The Howard County school board next week will have a public hearing on options to relieve crowding in five high schools, including busing students to other schools miles away.
“We are going from crisis to crisis to crisis,” Christina Delmont-Small, a school board member, said. “I think we need to have a deeper conversation on what we want this [relieving overcrowding] to look like.”
Eight options — from redrawing school attendance border lines to opening a separate academy for ninth-graders starting as soon as the fall of 2019 — are being considered by the school board and will be reviewed at a Sept. 11 public hearing.
The most crowded of Howard’s 12 high schools are Centennial, Hammond, Howard, Long Reach and Mt. Hebron, said Jennifer Bubenko, planning specialist for the school system.
Each of the five high schools have portable, or temporary, classrooms on its campus. In the last school year, Centennial had five portable classrooms, Hammond had four, Howard had 15, Long Reach had four and Mt. Hebron had four, according to school data. For the 2018-19 school year, each of the five high schools is projected to have from 100 to 300 more students than they were designed to accommodate.
A so-called open enrollment option would allow students from Centennial, Howard, Long Reach or Mt. Hebron high schools to to be reassigned to an out-of-district school with adequate space, including Glenelg, Marriotts Ridge and Oakland Mills high schools.
Another option would allow temporary reassignments of ninth graders at Howard or Centennial high school for the 2019-2020 academic year to attend Marriotts Ridge, Oakland Mills or Wilde Lake high school for their freshman year, before transferring back to their home school.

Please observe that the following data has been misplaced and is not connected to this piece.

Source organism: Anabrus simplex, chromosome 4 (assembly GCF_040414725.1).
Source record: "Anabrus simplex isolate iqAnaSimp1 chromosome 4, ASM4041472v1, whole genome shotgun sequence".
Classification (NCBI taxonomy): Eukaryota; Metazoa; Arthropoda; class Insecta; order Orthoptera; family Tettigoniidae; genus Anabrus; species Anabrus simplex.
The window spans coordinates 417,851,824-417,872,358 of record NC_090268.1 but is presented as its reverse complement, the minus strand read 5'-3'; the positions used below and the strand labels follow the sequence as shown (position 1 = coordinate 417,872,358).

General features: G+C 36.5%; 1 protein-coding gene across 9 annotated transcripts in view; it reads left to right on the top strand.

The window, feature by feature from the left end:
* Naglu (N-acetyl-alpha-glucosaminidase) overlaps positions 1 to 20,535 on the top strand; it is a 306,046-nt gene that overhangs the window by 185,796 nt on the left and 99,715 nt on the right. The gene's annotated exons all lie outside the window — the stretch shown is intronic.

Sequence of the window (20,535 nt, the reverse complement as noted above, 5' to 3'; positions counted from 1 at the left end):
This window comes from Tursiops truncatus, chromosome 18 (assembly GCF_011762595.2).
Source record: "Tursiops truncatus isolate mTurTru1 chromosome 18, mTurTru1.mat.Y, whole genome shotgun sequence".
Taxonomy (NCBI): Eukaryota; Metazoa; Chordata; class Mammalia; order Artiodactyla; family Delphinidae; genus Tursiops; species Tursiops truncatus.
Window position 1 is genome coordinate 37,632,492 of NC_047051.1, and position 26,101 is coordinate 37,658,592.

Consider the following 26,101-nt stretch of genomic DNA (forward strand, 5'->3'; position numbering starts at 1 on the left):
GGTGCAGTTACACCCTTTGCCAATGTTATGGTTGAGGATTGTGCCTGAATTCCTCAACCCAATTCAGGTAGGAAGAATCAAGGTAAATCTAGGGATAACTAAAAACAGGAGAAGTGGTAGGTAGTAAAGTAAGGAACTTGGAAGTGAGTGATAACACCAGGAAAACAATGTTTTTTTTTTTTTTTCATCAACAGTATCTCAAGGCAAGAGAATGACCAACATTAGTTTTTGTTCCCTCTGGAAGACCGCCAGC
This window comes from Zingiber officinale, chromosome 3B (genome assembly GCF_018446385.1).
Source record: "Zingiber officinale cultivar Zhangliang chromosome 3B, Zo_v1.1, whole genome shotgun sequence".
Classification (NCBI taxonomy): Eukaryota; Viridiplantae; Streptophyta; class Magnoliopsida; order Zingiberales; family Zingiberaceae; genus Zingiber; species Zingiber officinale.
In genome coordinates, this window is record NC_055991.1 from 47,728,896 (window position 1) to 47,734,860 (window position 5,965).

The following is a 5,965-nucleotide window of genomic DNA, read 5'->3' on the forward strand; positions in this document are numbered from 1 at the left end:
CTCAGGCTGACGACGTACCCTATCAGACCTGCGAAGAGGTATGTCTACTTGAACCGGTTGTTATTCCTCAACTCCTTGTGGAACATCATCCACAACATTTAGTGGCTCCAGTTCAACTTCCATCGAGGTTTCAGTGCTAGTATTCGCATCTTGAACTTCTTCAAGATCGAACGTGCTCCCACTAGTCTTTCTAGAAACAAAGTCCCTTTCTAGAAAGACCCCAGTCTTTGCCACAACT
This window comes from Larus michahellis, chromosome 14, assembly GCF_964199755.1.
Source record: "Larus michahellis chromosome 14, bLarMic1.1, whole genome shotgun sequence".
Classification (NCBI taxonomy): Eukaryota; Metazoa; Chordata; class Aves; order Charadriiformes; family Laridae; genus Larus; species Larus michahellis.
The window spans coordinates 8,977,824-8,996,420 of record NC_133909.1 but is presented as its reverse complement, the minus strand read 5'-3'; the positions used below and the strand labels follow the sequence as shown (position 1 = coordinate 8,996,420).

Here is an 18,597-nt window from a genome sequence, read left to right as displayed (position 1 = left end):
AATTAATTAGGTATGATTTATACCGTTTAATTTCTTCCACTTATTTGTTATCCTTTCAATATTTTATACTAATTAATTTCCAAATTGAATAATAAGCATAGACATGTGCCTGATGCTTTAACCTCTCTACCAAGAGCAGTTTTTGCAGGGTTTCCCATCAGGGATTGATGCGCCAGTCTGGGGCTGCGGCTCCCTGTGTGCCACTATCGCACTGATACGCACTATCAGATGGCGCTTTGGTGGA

A permanent reassignment option would have the 2019-2020 academic year freshman classes at either Howard or Centennial high schools, spending their entire high school career at Marriotts Ridge, Oakland Mills or Wilde Lake high schools.
A ninth-grade academy option would place Howard High School freshman at Faulkner Ridge Center in Columbia for their first year, or expanded as a countywide program, said Dan Lubeley, manager of design and preconstruction services. This plan would take effect for the 2020-2021 school year while Faulkner Ridge is renovated.
The Parent Teacher Association Council of Howard County will review all of the options at its first general meeting between all PTA presidents and delegates, according to Brent Loveless, council president.
Class sizes have increased twice in the past five years. During the past budget cycle, the Howard County Council shifted $5.1 million to keep class sizes from increasing.
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